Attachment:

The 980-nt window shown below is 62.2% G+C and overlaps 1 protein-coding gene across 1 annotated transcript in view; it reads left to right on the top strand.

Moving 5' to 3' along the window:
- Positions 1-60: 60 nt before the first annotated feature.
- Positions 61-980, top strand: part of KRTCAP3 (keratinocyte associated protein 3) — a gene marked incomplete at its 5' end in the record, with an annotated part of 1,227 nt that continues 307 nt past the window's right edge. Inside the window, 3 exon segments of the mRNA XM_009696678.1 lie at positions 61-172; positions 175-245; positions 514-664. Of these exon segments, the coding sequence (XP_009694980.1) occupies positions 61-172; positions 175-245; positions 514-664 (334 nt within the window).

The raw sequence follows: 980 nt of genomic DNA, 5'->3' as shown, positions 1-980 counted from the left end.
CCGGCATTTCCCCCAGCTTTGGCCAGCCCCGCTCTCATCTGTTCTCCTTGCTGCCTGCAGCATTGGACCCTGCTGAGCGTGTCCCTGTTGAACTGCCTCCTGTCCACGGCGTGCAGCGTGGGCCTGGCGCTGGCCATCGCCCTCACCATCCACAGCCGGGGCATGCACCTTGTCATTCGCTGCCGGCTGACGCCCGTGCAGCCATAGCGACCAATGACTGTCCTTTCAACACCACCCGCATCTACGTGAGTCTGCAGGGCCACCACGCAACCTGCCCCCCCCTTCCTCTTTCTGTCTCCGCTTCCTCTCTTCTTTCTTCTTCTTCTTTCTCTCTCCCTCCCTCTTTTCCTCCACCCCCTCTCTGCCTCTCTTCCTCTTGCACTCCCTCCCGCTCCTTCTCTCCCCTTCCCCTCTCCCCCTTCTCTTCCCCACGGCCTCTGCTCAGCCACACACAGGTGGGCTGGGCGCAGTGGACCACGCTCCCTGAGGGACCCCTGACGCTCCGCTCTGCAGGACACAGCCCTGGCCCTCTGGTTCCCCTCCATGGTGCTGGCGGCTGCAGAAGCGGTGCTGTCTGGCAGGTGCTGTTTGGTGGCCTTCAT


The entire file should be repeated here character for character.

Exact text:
The 980-nt window shown below is 62.2% G+C and overlaps 1 protein-coding gene across 1 annotated transcript in view; it reads left to right on the top strand.

Moving 5' to 3' along the window:
- Positions 1-60: 60 nt before the first annotated feature.
- Positions 61-980, top strand: part of KRTCAP3 (keratinocyte associated protein 3) — a gene marked incomplete at its 5' end in the record, with an annotated part of 1,227 nt that continues 307 nt past the window's right edge. Inside the window, 3 exon segments of the mRNA XM_009696678.1 lie at positions 61-172; positions 175-245; positions 514-664. Of these exon segments, the coding sequence (XP_009694980.1) occupies positions 61-172; positions 175-245; positions 514-664 (334 nt within the window).

The raw sequence follows: 980 nt of genomic DNA, 5'->3' as shown, positions 1-980 counted from the left end.
CCGGCATTTCCCCCAGCTTTGGCCAGCCCCGCTCTCATCTGTTCTCCTTGCTGCCTGCAGCATTGGACCCTGCTGAGCGTGTCCCTGTTGAACTGCCTCCTGTCCACGGCGTGCAGCGTGGGCCTGGCGCTGGCCATCGCCCTCACCATCCACAGCCGGGGCATGCACCTTGTCATTCGCTGCCGGCTGACGCCCGTGCAGCCATAGCGACCAATGACTGTCCTTTCAACACCACCCGCATCTACGTGAGTCTGCAGGGCCACCACGCAACCTGCCCCCCCCTTCCTCTTTCTGTCTCCGCTTCCTCTCTTCTTTCTTCTTCTTCTTTCTCTCTCCCTCCCTCTTTTCCTCCACCCCCTCTCTGCCTCTCTTCCTCTTGCACTCCCTCCCGCTCCTTCTCTCCCCTTCCCCTCTCCCCCTTCTCTTCCCCACGGCCTCTGCTCAGCCACACACAGGTGGGCTGGGCGCAGTGGACCACGCTCCCTGAGGGACCCCTGACGCTCCGCTCTGCAGGACACAGCCCTGGCCCTCTGGTTCCCCTCCATGGTGCTGGCGGCTGCAGAAGCGGTGCTGTCTGGCAGGTGCTGTTTGGTGGCCTTCAT